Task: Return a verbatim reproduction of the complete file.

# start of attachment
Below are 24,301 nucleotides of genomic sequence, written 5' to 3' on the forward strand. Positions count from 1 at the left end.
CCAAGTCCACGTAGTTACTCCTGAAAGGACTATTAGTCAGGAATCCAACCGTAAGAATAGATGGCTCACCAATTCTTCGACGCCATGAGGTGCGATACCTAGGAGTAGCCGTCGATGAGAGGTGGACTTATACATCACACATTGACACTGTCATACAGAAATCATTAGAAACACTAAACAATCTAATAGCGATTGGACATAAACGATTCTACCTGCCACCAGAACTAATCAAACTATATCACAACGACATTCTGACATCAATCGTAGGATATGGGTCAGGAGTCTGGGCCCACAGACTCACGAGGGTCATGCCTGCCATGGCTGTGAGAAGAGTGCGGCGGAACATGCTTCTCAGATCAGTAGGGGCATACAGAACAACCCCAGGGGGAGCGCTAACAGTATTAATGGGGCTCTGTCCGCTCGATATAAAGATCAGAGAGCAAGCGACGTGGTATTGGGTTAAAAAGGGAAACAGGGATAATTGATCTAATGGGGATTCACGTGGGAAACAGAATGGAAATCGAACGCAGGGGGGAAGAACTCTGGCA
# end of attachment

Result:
Below are 24,301 nucleotides of genomic sequence, written 5' to 3' on the forward strand. Positions count from 1 at the left end.
CCAAGTCCACGTAGTTACTCCTGAAAGGACTATTAGTCAGGAATCCAACCGTAAGAATAGATGGCTCACCAATTCTTCGACGCCATGAGGTGCGATACCTAGGAGTAGCCGTCGATGAGAGGTGGACTTATACATCACACATTGACACTGTCATACAGAAATCATTAGAAACACTAAACAATCTAATAGCGATTGGACATAAACGATTCTACCTGCCACCAGAACTAATCAAACTATATCACAACGACATTCTGACATCAATCGTAGGATATGGGTCAGGAGTCTGGGCCCACAGACTCACGAGGGTCATGCCTGCCATGGCTGTGAGAAGAGTGCGGCGGAACATGCTTCTCAGATCAGTAGGGGCATACAGAACAACCCCAGGGGGAGCGCTAACAGTATTAATGGGGCTCTGTCCGCTCGATATAAAGATCAGAGAGCAAGCGACGTGGTATTGGGTTAAAAAGGGAAACAGGGATAATTGATCTAATGGGGATTCACGTGGGAAACAGAATGGAAATCGAACGCAGGGGGGAAGAACTCTGGCA